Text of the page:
Shockingly, egg protein powder contains no fat or cholesterol as it is formed from the whites of the eggs, and contains no egg yolks. For years, egg protein has been considered the ideal protein by weightlifters and sportsmen alike as it contains all eight necessary amino acids. The Biological value of a protein is ranked from one to a hundred, with a hundred meaning 100% of the protein ingested is kept in the body; egg protein has a BV of one hundred. Egg protein is also complete in Branched Chain Amino Acids and glutamic acid, making it simply and readily soaked up by the body.

Like soy protein, egg protein is a medium digesting protein and doesn’t contain lactose, making it the ideal choice for folks who are lactose intolerant. Egg protein is considered superior to all other protein types as it has the highest content of amino acids alanine, arginine, glycine and methane.

Additionally, egg protein has the highest net nitrogen function rating, encouraging your body to use the most nitrogen (amino acids) to build muscle. The drawback of egg protein is that it is rather costly, so I would not consider it as your most important source of protein.
As you can see all Proteins are not created equal. Protein is an essential nutrient needed by everybody on a daily basis. Non-essential amino acids can be synthesized by the body from other amino acids, but essential amino-acids like phenylalanine can’t. Out of the 20 amino acids, eight are regarded as necessary and the simplest way to get these is through the foods and nutritional supplements we consume. Proteins are the basic building blocks of a muscle as they help repair and reconstruct muscles after a long workout which is how we become bigger and stronger. Weightlifters looking to gain muscle mass should consume more protein than the average person, somewhere in between 1-1.5 grams of protein per lbs. of bodyweight.

So what does this mean and how should you use this information?

There is no overall superior protein, only a superior protein for each time and occasion. Your post-workout protein should be a fast digesting protein, the ideal choice would be whey isolate or a mix of whey concentrate and isolate mixed with water. Through the rest of the day, egg and casein protein would be best since they are slower digesting proteins keeping you anabolic for a longer duration. MRP’s Meal Replacement Proteins or shakes are great if you don’t have time to prepare a healthful meal, or need some further nutrients without the calories. Casein is the best protein before you go to bed, since it’ll give you a regular supply of amino acids for as long as 7 hours. To quickly turn back to an anabolic state, consume some whey protein to quickly increase your protein level.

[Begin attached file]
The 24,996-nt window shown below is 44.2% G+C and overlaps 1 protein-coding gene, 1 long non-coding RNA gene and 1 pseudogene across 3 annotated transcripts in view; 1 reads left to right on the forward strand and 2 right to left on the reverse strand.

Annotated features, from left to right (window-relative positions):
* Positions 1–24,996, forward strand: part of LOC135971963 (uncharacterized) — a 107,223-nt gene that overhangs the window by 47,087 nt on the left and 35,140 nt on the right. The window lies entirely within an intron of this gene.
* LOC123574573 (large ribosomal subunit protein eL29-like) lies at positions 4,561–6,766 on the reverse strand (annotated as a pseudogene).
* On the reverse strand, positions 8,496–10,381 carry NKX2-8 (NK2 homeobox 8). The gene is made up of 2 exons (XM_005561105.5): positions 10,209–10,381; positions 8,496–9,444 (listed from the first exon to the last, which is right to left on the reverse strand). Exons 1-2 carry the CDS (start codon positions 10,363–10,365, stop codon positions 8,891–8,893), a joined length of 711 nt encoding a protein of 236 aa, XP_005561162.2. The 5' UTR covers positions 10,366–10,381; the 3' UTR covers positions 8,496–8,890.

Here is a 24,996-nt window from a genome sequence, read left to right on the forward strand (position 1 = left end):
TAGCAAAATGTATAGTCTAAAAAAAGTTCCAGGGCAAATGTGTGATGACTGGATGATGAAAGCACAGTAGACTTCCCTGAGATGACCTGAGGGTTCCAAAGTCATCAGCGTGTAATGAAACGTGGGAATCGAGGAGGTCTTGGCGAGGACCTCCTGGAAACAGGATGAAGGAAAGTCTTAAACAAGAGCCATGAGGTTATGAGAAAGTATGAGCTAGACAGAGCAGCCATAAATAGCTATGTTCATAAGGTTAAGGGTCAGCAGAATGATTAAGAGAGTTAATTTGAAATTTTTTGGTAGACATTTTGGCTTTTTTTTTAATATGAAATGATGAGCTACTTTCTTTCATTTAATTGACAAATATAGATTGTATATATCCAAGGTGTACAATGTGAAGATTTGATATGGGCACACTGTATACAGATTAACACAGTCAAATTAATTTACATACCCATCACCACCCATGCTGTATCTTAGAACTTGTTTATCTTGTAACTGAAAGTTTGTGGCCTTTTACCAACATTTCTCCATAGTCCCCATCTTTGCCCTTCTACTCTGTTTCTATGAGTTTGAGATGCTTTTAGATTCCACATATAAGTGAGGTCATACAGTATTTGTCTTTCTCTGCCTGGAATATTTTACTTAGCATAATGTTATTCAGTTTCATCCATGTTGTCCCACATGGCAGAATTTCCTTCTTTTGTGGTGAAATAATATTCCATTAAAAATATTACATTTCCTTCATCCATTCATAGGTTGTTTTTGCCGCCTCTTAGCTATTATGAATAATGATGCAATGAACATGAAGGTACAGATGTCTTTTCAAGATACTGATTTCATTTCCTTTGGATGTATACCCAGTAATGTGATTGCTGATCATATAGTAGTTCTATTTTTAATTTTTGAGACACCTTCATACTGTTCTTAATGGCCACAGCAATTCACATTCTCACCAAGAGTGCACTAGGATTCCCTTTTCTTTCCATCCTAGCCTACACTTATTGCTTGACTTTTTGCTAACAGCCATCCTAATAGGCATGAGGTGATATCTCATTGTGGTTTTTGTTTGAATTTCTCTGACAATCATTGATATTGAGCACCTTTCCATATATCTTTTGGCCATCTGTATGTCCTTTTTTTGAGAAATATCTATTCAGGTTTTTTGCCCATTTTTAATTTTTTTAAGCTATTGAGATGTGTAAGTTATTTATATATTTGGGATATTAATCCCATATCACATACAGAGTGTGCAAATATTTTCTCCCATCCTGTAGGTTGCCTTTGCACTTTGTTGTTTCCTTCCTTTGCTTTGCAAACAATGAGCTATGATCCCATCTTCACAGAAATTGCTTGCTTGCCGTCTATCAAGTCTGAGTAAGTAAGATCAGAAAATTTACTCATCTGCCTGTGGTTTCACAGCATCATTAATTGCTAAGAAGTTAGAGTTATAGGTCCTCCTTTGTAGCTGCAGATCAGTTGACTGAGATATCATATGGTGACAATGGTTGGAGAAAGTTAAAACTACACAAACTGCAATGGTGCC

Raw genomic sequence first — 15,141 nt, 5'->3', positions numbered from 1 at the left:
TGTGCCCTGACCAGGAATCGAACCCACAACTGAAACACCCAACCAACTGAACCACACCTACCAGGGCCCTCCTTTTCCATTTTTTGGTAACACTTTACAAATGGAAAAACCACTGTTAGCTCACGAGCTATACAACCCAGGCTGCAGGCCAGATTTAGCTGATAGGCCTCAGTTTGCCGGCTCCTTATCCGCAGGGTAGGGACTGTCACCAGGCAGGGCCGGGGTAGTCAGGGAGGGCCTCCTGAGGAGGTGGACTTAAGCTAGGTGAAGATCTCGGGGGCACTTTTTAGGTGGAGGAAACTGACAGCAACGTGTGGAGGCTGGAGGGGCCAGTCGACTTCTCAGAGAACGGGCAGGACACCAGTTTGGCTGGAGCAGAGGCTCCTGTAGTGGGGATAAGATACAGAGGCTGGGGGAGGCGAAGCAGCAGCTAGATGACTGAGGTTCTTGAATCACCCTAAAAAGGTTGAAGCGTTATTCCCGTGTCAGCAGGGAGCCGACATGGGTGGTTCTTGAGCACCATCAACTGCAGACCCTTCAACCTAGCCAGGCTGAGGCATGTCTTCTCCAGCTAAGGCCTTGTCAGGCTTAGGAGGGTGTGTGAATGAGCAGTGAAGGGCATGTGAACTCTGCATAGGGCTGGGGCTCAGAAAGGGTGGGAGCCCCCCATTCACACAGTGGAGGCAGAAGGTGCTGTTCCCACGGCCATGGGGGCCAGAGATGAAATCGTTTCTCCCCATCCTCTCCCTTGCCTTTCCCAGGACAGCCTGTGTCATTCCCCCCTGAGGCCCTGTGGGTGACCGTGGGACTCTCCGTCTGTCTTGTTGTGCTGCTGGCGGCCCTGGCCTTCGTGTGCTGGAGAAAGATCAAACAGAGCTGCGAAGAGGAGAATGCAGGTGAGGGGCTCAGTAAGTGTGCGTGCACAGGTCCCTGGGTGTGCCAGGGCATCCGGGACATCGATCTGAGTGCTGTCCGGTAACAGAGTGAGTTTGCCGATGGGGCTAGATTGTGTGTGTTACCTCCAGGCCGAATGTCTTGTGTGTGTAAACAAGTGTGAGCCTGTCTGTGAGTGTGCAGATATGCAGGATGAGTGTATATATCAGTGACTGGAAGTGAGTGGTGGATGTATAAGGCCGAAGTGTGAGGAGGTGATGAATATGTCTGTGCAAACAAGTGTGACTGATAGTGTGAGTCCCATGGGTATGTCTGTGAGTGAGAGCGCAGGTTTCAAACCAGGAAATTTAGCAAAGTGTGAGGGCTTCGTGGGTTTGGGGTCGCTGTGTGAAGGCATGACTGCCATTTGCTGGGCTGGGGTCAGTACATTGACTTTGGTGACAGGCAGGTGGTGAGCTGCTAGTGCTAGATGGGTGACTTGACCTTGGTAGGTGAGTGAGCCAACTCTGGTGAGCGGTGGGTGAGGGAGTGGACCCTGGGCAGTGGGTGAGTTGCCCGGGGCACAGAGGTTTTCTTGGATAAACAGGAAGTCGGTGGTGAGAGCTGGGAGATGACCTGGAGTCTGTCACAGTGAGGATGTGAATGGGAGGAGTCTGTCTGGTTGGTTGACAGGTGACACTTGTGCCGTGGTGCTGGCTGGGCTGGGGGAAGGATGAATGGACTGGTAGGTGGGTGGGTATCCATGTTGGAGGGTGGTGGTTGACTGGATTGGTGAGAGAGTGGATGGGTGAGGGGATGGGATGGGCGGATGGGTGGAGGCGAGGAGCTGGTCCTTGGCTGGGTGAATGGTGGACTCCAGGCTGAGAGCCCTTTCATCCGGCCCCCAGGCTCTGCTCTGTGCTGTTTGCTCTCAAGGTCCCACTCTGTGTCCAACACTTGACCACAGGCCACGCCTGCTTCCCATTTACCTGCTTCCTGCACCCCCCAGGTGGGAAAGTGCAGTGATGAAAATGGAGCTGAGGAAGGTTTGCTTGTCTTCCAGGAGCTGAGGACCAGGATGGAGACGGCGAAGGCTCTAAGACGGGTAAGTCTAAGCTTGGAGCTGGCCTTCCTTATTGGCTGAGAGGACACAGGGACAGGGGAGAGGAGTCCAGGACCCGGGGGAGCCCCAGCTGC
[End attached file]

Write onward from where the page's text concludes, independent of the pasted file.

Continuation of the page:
2) Creatine: There is no question in my mind that if you want to gain size and sheer mass then creatine is what you are looking for in a your program. The volume and “pump” you get when supplementing with creatine will be noticed.
Creatine is a naturally occurring amino acid (protein building block) that’s found in meat and fish, and also made by the human body in the liver, kidneys, and pancreas. It is converted into creatine phosphate or phosphocreatine and stored in the muscles, where it is used for energy. During high-intensity, short-duration exercise, such as lifting weights or sprinting, phosphocreatine is converted into ATP, a major source of energy within the human body.
Creatine supplements are popular among body builders and competitive athletes. It is estimated that Americans spend roughly $14 million per year on creatine supplements. The attraction of creatine is that it may increase lean muscle mass and enhance athletic performance, particularly during high-intensity, short-duration sports (like high jumping and weight lifting).

3) Nitric Oxide (NO2): You really want to look into this supplement if you are not getting the pre-workout energy or motivation to hit the gym. There are various forms and providers of NO2 but the premise is the same. NO amplifies blood flow by dilating your blood vessels, thus allowing a surge of blood to flow through. This effect is supposed to enhance muscle contractile performance (power during exercise), increase nutrient uptake (more blood flow means more nutrient delivery), increase muscle mass, prevent muscle breakdown, improve recovery time (both post-workout and between sets), and is supposed to give you a long lasting pump throughout the day.

4) Glutamine: This amino acid is beneficial post-workout and after a grueling hour at the gym. Glutamine is the most abundant amino acid (building block of protein) in the body. The body can make enough glutamine for its regular needs, but extreme stress (the kind you would experience after very heavy exercise or an injury), your body may need more glutamine than it can make. Most glutamine is stored in muscles followed by the lungs, where much of the glutamine is made. Glutamine is important for removing excess ammonia (a common waste product in the body). It also helps your immune system function and appears to be needed for normal brain function and digestion.